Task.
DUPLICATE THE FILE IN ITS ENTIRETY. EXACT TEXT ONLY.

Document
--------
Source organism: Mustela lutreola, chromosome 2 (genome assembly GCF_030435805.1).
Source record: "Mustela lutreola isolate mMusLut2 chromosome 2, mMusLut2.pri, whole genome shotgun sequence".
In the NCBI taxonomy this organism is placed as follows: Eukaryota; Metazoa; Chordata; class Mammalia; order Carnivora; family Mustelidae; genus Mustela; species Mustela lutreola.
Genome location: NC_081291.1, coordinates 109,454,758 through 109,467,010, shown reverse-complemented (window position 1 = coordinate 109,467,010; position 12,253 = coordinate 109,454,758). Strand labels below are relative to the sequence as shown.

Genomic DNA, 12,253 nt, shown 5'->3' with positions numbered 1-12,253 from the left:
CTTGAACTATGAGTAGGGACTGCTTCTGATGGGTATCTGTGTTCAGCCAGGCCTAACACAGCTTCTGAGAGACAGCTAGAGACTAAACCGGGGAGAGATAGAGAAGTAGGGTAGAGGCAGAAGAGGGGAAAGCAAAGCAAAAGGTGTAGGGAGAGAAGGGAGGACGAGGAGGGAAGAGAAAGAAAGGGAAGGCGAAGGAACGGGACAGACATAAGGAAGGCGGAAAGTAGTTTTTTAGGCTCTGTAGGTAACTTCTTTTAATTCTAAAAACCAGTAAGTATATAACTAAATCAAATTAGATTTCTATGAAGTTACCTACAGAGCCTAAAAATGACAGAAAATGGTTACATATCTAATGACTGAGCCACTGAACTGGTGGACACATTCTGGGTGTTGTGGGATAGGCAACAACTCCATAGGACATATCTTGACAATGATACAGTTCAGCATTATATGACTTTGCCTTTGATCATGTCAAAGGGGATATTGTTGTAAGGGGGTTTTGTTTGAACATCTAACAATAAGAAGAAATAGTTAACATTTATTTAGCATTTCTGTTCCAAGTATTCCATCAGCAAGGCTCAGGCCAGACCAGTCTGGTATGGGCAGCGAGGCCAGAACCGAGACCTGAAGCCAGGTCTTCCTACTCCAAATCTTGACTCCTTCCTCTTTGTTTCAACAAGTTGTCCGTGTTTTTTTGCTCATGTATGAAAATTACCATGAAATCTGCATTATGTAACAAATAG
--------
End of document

Source organism: Mustela lutreola, chromosome 2 (genome assembly GCF_030435805.1).
Source record: "Mustela lutreola isolate mMusLut2 chromosome 2, mMusLut2.pri, whole genome shotgun sequence".
In the NCBI taxonomy this organism is placed as follows: Eukaryota; Metazoa; Chordata; class Mammalia; order Carnivora; family Mustelidae; genus Mustela; species Mustela lutreola.
Genome location: NC_081291.1, coordinates 109,454,758 through 109,467,010, shown reverse-complemented (window position 1 = coordinate 109,467,010; position 12,253 = coordinate 109,454,758). Strand labels below are relative to the sequence as shown.

Genomic DNA, 12,253 nt, shown 5'->3' with positions numbered 1-12,253 from the left:
CTTGAACTATGAGTAGGGACTGCTTCTGATGGGTATCTGTGTTCAGCCAGGCCTAACACAGCTTCTGAGAGACAGCTAGAGACTAAACCGGGGAGAGATAGAGAAGTAGGGTAGAGGCAGAAGAGGGGAAAGCAAAGCAAAAGGTGTAGGGAGAGAAGGGAGGACGAGGAGGGAAGAGAAAGAAAGGGAAGGCGAAGGAACGGGACAGACATAAGGAAGGCGGAAAGTAGTTTTTTAGGCTCTGTAGGTAACTTCTTTTAATTCTAAAAACCAGTAAGTATATAACTAAATCAAATTAGATTTCTATGAAGTTACCTACAGAGCCTAAAAATGACAGAAAATGGTTACATATCTAATGACTGAGCCACTGAACTGGTGGACACATTCTGGGTGTTGTGGGATAGGCAACAACTCCATAGGACATATCTTGACAATGATACAGTTCAGCATTATATGACTTTGCCTTTGATCATGTCAAAGGGGATATTGTTGTAAGGGGGTTTTGTTTGAACATCTAACAATAAGAAGAAATAGTTAACATTTATTTAGCATTTCTGTTCCAAGTATTCCATCAGCAAGGCTCAGGCCAGACCAGTCTGGTATGGGCAGCGAGGCCAGAACCGAGACCTGAAGCCAGGTCTTCCTACTCCAAATCTTGACTCCTTCCTCTTTGTTTCAACAAGTTGTCCGTGTTTTTTTGCTCATGTATGAAAATTACCATGAAATCTGCATTATGTAACAAATAG